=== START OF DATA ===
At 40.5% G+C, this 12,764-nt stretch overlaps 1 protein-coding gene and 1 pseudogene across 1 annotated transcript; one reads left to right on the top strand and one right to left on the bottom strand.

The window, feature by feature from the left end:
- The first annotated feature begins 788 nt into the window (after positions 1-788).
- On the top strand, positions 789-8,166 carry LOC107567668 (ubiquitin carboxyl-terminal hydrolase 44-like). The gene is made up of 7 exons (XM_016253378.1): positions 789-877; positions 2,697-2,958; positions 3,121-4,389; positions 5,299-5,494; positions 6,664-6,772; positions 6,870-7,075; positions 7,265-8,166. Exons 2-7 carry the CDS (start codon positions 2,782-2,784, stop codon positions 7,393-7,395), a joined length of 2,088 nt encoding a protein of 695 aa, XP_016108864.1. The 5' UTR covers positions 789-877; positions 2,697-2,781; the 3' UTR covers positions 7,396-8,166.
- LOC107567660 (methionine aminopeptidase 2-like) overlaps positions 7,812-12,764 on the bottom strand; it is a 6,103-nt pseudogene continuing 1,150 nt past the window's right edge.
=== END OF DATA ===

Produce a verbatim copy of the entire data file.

At 40.5% G+C, this 12,764-nt stretch overlaps 1 protein-coding gene and 1 pseudogene across 1 annotated transcript; one reads left to right on the top strand and one right to left on the bottom strand.

The window, feature by feature from the left end:
- The first annotated feature begins 788 nt into the window (after positions 1-788).
- On the top strand, positions 789-8,166 carry LOC107567668 (ubiquitin carboxyl-terminal hydrolase 44-like). The gene is made up of 7 exons (XM_016253378.1): positions 789-877; positions 2,697-2,958; positions 3,121-4,389; positions 5,299-5,494; positions 6,664-6,772; positions 6,870-7,075; positions 7,265-8,166. Exons 2-7 carry the CDS (start codon positions 2,782-2,784, stop codon positions 7,393-7,395), a joined length of 2,088 nt encoding a protein of 695 aa, XP_016108864.1. The 5' UTR covers positions 789-877; positions 2,697-2,781; the 3' UTR covers positions 7,396-8,166.
- LOC107567660 (methionine aminopeptidase 2-like) overlaps positions 7,812-12,764 on the bottom strand; it is a 6,103-nt pseudogene continuing 1,150 nt past the window's right edge.